A Taste of Oklahoma in Six Glasses: Who said there was nothing to drink in Oklahoma?

Spreading Good Cheer with a Tankard of Mulled Beer: ’Tis not quite the season, but tuck this recipe away for your winter entertaining. You won’t be disappointed.

Heading to Colorado this summer? Be sure to stop in at some of the breweries and brewpubs that I visited for my Northern Front Range series.

Striking Craft Beer Gold in Boulder

At the Foot of the Mountain: Boulder’s Brewpubs and Breweries 

Craft Beer in the Mile-High City: Colorado’s Northern Front Range Series

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And now for that Saison-Brett that has been waiting patiently.

Boulevard’s Saison-Brett is part of this venerable Kansas City brewery’s Smokestack Series of beers. The Saison-Brett begins its life as the already-excellent Tank 7 Farmhouse Ale before the brewers save some of it for dry-hopping and inoculation with Brettanomyces at bottling. Boulevard allows the bottles to condition a subsequent three months before release. The result, if you drink it within the first six months of release, is a vivaciously fruity-spicy beer with the first murmurings of Brett.IMG_1875

The 2014 vintage (April release) that I had in November 2014 was an appealingly luminescent honey-gold beer that exuded bright pineapple and passion fruit notes limned with suggestions of tangerine zest. The nascent Brett character evoked memories of hiking through Alpine meadows on a hot summer afternoon, and a hint of honey sweetness on the palate added a beguiling roundness to the effervescent and peppery-dry palate.

If you have the patience and inclination, cellaring will greatly alter the character of Boulevard’s Brett-Saison. Notice I didn’t say improve or enhance, but nor am I suggesting that the beer doesn’t gain in complexity with time. What you decide to do with your newly-purchased bottle of Saison-Brett will depend on what kinds of sensory qualities you’re after –– one of the joys of experimenting with age-worthy beers!

Fast-forward seven months. The Saison-Brett I have before me is a corked-and-caged 750mL bottling from March 2013, purchased in spring 2014 and cellared until now. Two-odd years removed from bottling, the vibrant fruit that marked the younger version has faded, replaced by predominant Brett notes of old hay, dusty blankets, farmyard, and a mixture of bandaid and allspice. Faint tropical fruit shimmers around the edges.

Age-worthy beers tend to open up and develop in the glass in ways similar to wine. After a few sips of this very dry beer that swirls together flavours of dried hay, dried flowers, and a slight echo of honey on a bracingly bitter palate that also offered up Seville orange marmalade on the finish, I turned my attention again to the aromas. And caught my breath after writing that sentence.IMG_2976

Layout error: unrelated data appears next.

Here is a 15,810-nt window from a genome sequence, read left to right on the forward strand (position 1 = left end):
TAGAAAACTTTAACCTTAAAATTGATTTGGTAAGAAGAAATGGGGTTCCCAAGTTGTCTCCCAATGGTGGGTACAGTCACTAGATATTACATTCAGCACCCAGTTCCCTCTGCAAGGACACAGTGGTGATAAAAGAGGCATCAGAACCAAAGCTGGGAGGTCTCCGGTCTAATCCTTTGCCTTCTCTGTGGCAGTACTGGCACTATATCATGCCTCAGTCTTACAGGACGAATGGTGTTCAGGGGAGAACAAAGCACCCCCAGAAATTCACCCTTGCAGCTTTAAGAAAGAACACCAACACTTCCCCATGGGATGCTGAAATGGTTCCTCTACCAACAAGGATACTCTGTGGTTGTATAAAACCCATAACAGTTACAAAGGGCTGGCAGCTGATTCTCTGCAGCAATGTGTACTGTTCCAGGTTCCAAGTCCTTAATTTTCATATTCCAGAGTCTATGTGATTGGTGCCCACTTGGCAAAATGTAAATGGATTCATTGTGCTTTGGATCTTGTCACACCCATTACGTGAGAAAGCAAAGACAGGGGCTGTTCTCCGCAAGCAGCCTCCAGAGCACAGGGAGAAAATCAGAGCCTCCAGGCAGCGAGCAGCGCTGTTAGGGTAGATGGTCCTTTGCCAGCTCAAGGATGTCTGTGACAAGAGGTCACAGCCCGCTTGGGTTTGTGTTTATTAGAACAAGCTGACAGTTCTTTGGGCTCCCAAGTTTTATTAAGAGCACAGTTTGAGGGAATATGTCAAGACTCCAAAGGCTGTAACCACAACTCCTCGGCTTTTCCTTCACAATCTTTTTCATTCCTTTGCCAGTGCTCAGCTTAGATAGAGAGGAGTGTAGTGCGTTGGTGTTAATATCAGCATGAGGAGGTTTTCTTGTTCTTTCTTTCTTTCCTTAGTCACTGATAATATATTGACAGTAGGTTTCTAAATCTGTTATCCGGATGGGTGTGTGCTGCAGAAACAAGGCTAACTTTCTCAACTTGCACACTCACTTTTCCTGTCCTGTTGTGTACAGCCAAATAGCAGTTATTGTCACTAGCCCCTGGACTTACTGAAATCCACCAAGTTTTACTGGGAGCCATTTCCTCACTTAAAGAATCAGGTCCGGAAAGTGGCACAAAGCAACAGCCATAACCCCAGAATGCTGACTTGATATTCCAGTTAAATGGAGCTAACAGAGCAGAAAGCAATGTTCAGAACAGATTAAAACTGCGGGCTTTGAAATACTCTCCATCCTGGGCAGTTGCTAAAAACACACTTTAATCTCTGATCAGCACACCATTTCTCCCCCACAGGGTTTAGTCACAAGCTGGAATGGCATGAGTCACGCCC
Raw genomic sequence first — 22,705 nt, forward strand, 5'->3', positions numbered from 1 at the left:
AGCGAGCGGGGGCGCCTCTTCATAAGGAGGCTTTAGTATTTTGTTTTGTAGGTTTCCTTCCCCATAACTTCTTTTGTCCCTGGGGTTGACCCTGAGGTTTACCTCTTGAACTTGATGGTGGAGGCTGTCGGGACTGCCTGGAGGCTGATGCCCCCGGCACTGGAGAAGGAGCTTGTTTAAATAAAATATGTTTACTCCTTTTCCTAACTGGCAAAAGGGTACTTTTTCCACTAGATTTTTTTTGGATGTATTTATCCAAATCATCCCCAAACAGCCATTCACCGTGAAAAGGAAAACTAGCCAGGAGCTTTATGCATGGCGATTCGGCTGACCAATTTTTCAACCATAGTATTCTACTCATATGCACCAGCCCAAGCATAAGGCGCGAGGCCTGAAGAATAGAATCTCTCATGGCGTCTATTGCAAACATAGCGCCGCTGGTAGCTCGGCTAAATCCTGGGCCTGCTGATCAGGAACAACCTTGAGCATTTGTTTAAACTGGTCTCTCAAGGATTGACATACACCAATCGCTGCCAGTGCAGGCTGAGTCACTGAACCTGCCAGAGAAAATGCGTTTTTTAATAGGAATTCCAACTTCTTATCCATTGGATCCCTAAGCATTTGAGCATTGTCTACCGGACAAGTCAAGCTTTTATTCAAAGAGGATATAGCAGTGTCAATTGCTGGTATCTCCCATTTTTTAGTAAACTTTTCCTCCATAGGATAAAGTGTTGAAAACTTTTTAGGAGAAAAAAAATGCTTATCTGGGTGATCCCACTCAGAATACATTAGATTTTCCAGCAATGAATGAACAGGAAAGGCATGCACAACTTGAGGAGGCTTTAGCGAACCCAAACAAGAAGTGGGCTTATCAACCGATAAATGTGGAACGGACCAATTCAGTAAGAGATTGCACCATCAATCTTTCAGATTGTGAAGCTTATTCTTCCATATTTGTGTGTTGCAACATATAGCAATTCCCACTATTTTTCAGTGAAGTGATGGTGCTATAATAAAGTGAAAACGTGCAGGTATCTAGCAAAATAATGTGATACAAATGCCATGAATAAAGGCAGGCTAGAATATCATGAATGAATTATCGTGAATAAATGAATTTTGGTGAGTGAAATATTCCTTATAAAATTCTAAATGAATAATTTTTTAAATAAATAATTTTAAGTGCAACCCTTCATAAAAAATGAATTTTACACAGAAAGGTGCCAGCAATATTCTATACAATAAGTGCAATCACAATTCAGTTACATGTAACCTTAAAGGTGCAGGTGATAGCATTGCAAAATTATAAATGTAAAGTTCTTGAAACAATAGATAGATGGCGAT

Orange zest. Dried flowers. Sagebrush. It’s as if the vivid tropical fruit of the younger version has given way to fields of herbs in dry Mediterranean climates. Head a bit north in Europe and you’ll find the muskiness of northern French apple cider alongside subdued coconut-citrus and lemongrass intertwined with hints of German Riesling (apricot and slate). Another round of sips reveals layers of white pepper and a nutty bitterness reminiscent of apricot kernels to match the flinty-dry minerality.

German Riesling meets Mediterranean summer fields and northern French apple cider? Why not.

(He’s making this stuff up, isn’t he?)

The verdict: The aged version of Boulevard’s Brett-Saison is nothing if not complex, but it’s a complexity marked less by the spirited fruitiness of younger versions than it is by a richly expressive Brett palette (meadows, hay, dried herbs and flowers, and nuanced fruit). For all the beer’s complexity, though, the bitterness of the aged version borders on distracting. That said, I wouldn’t discourage anyone from buying a bottle and forgetting about it for a year or two, especially if you’re a Brett aficionado and are willing to embrace the bitterness and dryness of the aged versions.

2014 Brett-Saison (consumed within six months of release): Two Tankards

2013 Brett-Saison (consumed two years and three months after release): One Tankard

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On the horizon: I’ll be setting out on a road trip from Oklahoma to Upstate New York in the next week or so, and will also head to Vancouver to visit family and friends before relocating to Vienna in mid-August. I’ll try to write two or three articles per month between now and early autumn. They’ll probably come out in short bursts whenever I can find the time to write, so check back periodically.

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Tempest has been on Instagram for the past six months. Check out Tempest on Facebook as well. I’ll be posting very short “photo essays” there over the summer and early autumn.

Related Tempest Articles

The Sunday Sour Sessions: Jolly Pumpkin’s Baudelaire Saison

The Curiosity Cabinet: Southern Tier’s Crème Brûlée

Gose Gone Wild: Anderson Valley, Bayrischer Bahnhof, Choc, and Westbrook

Not Your Average Wheat Beer: Schneider’s Porter Weisse

All images by F.D. Hofer.

© 2015 F.D. Hofer and A Tempest in a Tankard. All Rights Reserved.